Escrow accounts are set up with your mortgage to save funds to pay real estate taxes, house insurance and other annual bills as they come due. Escrow charges are added to your monthly mortgage payment in a relatively painless way to pay those big yearly bills. Escrow accounts are required on most loans insured by the Federal Housing Administration and many conventional home loans.
How Charges Are Figured
Monthly escrow charges are figured on one-twelfth of the annual tax, insurance or other bills, such as special assessments from other government agencies. They are based on the last annual bills and an estimate of what insurance premiums will be. Two months of escrow must usually be put up in advance to open the account to ensure a surplus when bills come due.
You Can Have Excess Escrow
If taxes, insurance premiums or other escrow charges change, you can build up an excess in the account. If a special tax ends, for instance, or you cut your insurance premium by increasing your deductible, the original escrow estimate may be high. Lenders also are allowed to keep that two-month cushion, however, so your account should always have a surplus.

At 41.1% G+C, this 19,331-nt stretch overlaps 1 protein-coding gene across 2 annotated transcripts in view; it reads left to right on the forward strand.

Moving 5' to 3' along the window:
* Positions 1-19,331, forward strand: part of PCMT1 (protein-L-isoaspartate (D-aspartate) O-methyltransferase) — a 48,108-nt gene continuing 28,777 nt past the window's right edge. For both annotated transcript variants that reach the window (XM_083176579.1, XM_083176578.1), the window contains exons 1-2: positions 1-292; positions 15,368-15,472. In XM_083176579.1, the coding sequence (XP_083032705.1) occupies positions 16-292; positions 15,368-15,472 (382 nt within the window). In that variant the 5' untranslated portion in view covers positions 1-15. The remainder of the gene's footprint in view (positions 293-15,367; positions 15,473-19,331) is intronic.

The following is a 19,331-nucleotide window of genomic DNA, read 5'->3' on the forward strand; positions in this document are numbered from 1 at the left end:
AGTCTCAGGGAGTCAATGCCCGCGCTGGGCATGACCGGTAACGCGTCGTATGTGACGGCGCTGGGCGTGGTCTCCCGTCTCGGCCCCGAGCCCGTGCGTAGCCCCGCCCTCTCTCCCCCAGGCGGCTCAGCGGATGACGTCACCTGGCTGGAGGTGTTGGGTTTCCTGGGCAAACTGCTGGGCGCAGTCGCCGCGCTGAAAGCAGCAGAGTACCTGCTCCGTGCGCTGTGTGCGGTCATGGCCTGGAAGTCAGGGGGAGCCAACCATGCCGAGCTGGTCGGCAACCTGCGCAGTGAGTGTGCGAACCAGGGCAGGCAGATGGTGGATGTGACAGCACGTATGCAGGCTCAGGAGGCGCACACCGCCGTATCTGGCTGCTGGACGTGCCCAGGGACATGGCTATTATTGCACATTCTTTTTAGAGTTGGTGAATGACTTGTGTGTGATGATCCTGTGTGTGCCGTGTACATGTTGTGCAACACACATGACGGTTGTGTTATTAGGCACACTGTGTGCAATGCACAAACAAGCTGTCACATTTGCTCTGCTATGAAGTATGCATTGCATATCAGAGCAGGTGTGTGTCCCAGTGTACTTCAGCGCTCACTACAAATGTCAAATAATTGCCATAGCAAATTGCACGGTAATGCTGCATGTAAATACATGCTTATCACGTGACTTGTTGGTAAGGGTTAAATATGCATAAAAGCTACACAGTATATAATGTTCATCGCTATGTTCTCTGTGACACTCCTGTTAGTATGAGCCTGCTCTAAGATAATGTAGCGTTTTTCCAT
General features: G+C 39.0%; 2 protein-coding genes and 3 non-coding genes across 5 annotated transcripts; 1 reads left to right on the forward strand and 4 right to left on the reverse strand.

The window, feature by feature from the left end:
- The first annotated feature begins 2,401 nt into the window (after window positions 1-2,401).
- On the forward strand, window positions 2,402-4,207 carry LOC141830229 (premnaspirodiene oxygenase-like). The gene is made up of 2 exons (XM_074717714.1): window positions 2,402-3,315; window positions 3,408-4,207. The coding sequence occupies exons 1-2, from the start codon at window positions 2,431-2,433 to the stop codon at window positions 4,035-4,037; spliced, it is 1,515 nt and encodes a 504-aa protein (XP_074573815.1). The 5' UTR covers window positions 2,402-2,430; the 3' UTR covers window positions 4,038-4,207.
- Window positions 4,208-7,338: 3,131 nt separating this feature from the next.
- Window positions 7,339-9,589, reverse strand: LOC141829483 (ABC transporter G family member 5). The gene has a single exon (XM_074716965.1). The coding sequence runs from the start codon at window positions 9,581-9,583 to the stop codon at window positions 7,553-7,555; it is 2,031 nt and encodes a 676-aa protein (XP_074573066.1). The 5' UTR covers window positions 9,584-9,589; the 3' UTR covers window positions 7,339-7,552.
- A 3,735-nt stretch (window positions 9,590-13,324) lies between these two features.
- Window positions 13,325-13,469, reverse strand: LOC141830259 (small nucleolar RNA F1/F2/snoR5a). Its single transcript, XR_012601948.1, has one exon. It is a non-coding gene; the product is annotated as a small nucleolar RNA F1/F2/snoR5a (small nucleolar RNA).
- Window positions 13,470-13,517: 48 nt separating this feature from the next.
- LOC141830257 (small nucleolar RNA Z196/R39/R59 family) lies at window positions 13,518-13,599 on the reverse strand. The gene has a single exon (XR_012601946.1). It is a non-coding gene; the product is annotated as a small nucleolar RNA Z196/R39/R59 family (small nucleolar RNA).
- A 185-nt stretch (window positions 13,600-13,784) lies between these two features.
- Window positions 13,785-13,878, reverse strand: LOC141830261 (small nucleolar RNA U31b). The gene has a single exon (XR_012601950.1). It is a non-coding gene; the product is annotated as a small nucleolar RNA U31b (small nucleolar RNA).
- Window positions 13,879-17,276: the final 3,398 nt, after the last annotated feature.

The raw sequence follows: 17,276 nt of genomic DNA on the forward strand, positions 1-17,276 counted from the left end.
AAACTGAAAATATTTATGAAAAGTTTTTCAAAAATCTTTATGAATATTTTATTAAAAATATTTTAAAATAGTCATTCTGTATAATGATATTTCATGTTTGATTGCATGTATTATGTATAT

Get an Annual Statement
Once a year, your lender must give you an escrow analysis statement, showing how much you paid into the escrow account, every bill that was paid from it and the ending balance of the account. If there is an excess over the two-month surplus cushion, you're entitled to a refund. Some mortgages and some lenders provide for less than a two-month cushion, which can affect your excess surplus.
You Get a Refund
You're entitled to a cash refund of any excess of $50 or more, usually paid within a month after you get your annual statement. Some lenders will refund excesses of $25 or more, but federal law sets a $50 limit. Any excess under the refund limit will be applied to your next year's escrow payments, reducing the monthly charges slightly.
Fees Could Change Despite Excess
Your monthly escrow fees could go up even if you have an excess at statement time. This can happen, for instance, if you and your lender are notified that real estate taxes will go up the next year or if your insurance company sends notice of a higher premium. The next year's escrow will be adjusted to those higher figures, even if you had an excess at the end of the year.
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